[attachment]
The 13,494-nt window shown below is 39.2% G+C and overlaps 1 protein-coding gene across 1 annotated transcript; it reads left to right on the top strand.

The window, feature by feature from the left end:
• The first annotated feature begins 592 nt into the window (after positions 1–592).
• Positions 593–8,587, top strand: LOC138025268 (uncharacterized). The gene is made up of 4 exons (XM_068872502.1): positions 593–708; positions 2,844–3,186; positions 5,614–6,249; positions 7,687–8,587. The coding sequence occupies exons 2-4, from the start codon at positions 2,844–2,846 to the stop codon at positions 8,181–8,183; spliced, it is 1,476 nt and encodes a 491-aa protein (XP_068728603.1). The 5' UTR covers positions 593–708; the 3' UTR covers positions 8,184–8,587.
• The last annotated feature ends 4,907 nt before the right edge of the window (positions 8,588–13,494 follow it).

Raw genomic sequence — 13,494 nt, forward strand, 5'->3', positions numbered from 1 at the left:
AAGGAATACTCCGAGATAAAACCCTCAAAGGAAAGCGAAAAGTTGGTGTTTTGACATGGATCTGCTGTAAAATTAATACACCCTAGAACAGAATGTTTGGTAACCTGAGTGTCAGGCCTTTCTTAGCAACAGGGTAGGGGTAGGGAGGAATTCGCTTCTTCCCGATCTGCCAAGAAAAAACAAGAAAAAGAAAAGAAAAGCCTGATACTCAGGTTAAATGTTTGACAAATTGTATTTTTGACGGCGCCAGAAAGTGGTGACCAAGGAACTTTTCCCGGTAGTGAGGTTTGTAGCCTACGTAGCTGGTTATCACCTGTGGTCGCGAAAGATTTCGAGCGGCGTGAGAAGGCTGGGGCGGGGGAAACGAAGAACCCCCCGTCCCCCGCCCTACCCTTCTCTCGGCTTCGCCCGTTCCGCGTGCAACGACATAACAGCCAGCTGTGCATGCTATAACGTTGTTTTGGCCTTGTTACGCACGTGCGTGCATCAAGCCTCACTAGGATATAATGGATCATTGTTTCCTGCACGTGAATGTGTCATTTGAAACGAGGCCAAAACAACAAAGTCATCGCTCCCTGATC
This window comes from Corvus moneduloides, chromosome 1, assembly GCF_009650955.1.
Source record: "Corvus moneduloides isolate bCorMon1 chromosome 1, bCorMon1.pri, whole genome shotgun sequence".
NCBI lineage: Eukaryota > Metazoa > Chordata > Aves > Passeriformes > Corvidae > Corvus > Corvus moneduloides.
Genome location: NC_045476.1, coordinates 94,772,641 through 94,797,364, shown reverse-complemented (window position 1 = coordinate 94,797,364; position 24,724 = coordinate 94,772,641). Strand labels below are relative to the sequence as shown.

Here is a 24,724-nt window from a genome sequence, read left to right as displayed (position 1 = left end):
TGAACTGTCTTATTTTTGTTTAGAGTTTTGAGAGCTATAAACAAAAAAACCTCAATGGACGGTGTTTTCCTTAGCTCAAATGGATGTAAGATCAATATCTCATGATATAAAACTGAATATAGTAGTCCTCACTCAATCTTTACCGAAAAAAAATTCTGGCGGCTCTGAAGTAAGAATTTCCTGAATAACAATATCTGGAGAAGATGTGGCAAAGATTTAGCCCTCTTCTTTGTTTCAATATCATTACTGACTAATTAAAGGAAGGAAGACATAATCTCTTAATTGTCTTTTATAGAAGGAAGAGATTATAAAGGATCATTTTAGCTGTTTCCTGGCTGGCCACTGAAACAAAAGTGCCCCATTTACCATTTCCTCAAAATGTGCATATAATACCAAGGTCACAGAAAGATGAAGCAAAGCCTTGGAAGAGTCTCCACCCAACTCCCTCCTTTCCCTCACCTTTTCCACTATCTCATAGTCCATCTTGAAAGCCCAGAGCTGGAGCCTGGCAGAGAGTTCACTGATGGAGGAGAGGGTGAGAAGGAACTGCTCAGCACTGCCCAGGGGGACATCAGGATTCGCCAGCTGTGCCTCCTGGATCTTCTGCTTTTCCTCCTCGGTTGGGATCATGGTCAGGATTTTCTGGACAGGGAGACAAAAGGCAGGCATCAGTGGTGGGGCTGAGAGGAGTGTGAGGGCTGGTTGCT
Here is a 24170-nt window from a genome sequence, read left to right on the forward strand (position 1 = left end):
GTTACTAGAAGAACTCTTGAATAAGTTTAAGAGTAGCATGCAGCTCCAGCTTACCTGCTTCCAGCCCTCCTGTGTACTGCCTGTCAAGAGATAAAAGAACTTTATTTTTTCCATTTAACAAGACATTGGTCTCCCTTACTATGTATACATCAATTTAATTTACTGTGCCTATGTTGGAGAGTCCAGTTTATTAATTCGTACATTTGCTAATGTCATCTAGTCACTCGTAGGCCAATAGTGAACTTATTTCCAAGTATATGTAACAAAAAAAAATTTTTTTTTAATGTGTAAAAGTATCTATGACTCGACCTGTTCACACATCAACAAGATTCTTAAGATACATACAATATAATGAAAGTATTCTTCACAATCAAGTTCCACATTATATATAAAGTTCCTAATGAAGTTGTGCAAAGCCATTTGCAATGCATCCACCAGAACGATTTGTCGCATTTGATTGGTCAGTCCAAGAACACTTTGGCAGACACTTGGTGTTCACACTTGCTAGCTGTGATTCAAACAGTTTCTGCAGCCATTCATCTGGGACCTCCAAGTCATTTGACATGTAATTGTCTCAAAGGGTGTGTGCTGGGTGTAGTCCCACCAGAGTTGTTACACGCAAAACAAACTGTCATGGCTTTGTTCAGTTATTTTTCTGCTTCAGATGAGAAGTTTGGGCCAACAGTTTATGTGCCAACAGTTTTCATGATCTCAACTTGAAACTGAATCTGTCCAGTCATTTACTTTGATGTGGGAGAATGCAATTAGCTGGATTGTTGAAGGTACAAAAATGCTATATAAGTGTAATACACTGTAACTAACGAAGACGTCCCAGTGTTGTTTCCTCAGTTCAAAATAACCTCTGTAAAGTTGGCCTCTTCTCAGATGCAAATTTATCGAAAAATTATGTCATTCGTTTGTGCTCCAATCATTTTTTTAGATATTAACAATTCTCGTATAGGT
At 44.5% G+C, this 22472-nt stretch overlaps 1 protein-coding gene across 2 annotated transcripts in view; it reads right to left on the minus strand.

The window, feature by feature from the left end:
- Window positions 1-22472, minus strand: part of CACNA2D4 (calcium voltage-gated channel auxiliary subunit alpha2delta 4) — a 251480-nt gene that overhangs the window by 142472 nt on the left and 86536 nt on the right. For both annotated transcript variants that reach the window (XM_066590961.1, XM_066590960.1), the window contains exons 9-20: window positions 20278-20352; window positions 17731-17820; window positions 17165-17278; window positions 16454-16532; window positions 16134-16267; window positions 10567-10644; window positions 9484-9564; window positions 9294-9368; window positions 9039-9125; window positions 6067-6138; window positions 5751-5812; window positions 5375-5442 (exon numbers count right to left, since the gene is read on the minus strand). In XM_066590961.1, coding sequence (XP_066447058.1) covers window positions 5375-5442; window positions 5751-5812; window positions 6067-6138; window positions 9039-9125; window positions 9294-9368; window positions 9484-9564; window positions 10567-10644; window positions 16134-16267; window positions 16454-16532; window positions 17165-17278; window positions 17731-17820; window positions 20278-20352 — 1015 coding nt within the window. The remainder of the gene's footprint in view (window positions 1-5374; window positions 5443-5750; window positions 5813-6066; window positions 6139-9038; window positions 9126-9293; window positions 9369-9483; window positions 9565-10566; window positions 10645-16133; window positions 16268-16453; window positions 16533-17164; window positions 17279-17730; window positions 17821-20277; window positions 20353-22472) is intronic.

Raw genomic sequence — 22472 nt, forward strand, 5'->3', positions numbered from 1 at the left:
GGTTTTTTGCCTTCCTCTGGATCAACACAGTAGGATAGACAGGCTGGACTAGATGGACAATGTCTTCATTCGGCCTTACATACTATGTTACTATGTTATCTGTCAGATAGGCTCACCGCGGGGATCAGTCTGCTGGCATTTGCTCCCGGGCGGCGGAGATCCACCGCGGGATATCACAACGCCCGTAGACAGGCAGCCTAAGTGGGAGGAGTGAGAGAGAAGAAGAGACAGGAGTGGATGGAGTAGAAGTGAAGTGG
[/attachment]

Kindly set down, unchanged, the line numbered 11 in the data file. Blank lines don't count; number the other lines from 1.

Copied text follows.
Genome location: NC_045476.1, coordinates 94,772,641 through 94,797,364, shown reverse-complemented (window position 1 = coordinate 94,797,364; position 24,724 = coordinate 94,772,641). Strand labels below are relative to the sequence as shown.